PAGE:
I used to wonder if opening the fridge at night and peering around was an abnormal habit of mine, or maybe even a muscle-memory thing. Googling “Why do I get hungry at night?” reveals that I’m not alone: Variations of that same question appear to have been asked on every internet forum known to mankind. Like most things, the phenomenon can be explained by science.
Cause: Totally Natural Circadian Rhythms
As it turns out, it’s completely normal to experience intensified hunger at night. An oft-cited study found that the body’s internal clock, the circadian system, increases hunger and cravings for sweet, starchy, and salty foods in the evenings — which certainly corresponds to the food choices that my cohorts and I make in the wee hours. (Praise be to my neighborhood’s 24-hour taco trucks and ice-cream shop.) Participants in the study were least hungry at 8 a.m. and most hungry at 8 p.m., a cycle regulated by the circadian system. In the evenings, our bodies naturally favor larger meals for food storage in preparation for the “fasting period” brought on by sleep — an eating pattern followed by sumo wrestlers to gain weight. “While this may have been valuable throughout evolution, nowadays it is likely to contribute to the national epidemic of obesity,” cautions lead researcher Dr. Steve Shea. (Thanks a lot, ancestors!)
Hormones Might Explain It, For Some
Studies have shed light on something called Night Eating Syndrome (NES), which affects an estimated 1.5% of the general population. Those with NES don’t each much during the day, consuming a significant portion of their calories under cover of night instead. While it’s unclear what exactly is responsible for the syndrome, a prevailing theory involves an imbalance in the hormones that regulate sleep, appetite, or mood. According to Columbia University’s Go Ask Alice!, “NES may be your body’s attempt to compensate for improper levels of a hormone called serotonin,” which regulates circadian rhythms. And the foods we crave at night — high-carb, high-cal snacks — turn out to replenish serotonin, aka “the mood hormone.” (That explains why a grilled cheese is 100% more satisfying at 1 a.m. than at any other time, amirite?)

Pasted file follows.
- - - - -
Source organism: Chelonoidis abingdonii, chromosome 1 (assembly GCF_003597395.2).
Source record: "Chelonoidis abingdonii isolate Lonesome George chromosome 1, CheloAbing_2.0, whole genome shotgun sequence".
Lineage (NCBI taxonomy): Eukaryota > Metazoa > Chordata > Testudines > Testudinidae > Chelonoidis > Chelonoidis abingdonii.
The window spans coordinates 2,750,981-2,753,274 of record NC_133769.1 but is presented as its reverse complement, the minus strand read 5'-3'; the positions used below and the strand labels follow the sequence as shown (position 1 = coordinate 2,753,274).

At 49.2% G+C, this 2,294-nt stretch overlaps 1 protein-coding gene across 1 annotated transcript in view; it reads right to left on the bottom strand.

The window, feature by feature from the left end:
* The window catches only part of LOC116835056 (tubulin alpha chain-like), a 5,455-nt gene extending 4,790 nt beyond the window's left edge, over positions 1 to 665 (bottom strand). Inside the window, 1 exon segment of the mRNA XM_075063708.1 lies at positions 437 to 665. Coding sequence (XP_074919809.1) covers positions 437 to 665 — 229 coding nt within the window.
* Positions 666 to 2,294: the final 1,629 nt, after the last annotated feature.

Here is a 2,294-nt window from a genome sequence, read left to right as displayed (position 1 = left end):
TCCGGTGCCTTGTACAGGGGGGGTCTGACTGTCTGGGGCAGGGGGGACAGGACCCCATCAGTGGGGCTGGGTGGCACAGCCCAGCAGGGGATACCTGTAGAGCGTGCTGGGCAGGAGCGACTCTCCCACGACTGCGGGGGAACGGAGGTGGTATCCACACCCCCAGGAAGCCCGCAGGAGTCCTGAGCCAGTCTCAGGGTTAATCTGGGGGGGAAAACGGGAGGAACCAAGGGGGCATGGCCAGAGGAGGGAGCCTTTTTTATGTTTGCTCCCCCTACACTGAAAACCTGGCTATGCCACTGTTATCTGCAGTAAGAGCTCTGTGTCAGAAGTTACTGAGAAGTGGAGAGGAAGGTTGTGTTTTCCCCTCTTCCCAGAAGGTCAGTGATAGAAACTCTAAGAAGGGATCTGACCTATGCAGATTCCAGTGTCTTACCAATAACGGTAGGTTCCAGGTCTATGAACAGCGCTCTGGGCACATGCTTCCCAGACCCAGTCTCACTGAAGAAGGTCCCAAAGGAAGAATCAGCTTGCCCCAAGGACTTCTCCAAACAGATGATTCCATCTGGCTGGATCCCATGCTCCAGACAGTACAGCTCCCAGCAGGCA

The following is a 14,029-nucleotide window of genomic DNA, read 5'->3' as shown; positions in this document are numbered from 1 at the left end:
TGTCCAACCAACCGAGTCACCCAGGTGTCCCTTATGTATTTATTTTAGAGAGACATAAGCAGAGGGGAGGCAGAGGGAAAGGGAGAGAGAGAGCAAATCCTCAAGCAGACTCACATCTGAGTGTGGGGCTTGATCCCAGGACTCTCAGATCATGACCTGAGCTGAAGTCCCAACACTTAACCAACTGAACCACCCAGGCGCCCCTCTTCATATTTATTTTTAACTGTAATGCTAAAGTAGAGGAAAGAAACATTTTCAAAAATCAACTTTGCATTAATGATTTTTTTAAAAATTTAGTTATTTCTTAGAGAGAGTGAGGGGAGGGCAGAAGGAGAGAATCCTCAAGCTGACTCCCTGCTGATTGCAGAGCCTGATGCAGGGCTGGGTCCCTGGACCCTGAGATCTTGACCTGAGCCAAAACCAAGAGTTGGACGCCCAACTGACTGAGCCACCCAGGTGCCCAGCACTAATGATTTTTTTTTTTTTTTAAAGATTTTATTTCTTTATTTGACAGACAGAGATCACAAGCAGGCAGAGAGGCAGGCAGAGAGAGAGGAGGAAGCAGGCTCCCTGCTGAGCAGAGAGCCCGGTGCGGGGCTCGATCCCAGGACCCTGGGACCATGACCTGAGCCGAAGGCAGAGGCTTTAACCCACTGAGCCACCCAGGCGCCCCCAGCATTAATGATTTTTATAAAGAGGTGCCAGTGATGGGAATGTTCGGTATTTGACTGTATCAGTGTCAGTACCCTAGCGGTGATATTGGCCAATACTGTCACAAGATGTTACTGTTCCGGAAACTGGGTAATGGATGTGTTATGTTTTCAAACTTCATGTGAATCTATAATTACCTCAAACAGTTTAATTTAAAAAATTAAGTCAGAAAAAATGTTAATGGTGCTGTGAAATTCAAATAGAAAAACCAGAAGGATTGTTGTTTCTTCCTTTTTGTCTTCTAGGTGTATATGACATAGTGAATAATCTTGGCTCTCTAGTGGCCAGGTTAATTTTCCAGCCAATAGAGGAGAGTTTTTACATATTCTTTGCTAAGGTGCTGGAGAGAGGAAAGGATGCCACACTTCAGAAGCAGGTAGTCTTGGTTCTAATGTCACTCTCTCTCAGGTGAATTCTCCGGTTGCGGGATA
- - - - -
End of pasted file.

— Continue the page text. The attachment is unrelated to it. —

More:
Also a Thing: Ravenous Genes
Your genetic makeup also can lead to midnight munchies. In 2014, scientists discovered a pair of genes, PER1 and PER2, that normally keep eating and sleep habits in sync. When a mutation is present in PER1, however, all-powerful night-time cravings descend upon us. In tests, scientists observed mice with a mutated PER1 gene waking up and seeking out food when they should’ve been fast asleep. That doesn’t necessarily mean that mutation carriers will feast uncontrollably at night, though. According to the Salk Institute for Biological Studies’ newswire, “When [the] team restricted access to food, providing it only at the mice’s normal meal times, they found that even with a genetic mutation in PER1, mice could maintain a normal weight.” In other words, maybe limit your access to late-night food stashes (and taco carts).
Rest assured that it’s not just you — night-time cravings are a universal experience. And they don’t necessarily mean bad things for your health. It’s okay to indulge at night, so long as you maintain healthy eating habits during the day. An easy way to keep yourself in check is to allot a small handful of calories to consume before bedtime. Snacks like Nature Valley Granola Cups — whole-grain oat granola cups filled with peanut butter and dipped in chocolatey goodness — make for an ideal night-time indulgence: They’re sweet, crunchy, and only 200 calories per serving (for two whole cups, y’all). Reason to never go to bed hungry — or in a food coma — again.
Angela Wang is a Senior Writer for Studio@Gizmodo.